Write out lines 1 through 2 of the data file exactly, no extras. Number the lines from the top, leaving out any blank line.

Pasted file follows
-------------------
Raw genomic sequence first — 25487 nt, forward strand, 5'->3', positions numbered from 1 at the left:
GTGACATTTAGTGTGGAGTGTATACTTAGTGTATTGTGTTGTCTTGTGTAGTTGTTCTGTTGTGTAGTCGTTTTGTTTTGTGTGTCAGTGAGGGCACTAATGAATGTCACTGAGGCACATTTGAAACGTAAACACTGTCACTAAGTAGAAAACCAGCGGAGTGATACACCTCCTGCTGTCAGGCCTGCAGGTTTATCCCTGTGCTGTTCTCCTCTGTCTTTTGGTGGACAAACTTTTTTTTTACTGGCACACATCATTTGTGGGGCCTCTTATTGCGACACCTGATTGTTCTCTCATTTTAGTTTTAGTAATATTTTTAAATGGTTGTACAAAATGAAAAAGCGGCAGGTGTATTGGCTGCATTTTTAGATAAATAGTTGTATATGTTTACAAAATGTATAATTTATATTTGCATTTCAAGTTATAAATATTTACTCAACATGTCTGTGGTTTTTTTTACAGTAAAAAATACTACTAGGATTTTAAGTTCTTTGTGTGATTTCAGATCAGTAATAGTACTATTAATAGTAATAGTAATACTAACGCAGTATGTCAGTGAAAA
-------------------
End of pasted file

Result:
Raw genomic sequence first — 25487 nt, forward strand, 5'->3', positions numbered from 1 at the left:
GTGACATTTAGTGTGGAGTGTATACTTAGTGTATTGTGTTGTCTTGTGTAGTTGTTCTGTTGTGTAGTCGTTTTGTTTTGTGTGTCAGTGAGGGCACTAATGAATGTCACTGAGGCACATTTGAAACGTAAACACTGTCACTAAGTAGAAAACCAGCGGAGTGATACACCTCCTGCTGTCAGGCCTGCAGGTTTATCCCTGTGCTGTTCTCCTCTGTCTTTTGGTGGACAAACTTTTTTTTTACTGGCACACATCATTTGTGGGGCCTCTTATTGCGACACCTGATTGTTCTCTCATTTTAGTTTTAGTAATATTTTTAAATGGTTGTACAAAATGAAAAAGCGGCAGGTGTATTGGCTGCATTTTTAGATAAATAGTTGTATATGTTTACAAAATGTATAATTTATATTTGCATTTCAAGTTATAAATATTTACTCAACATGTCTGTGGTTTTTTTTACAGTAAAAAATACTACTAGGATTTTAAGTTCTTTGTGTGATTTCAGATCAGTAATAGTACTATTAATAGTAATAGTAATACTAACGCAGTATGTCAGTGAAAA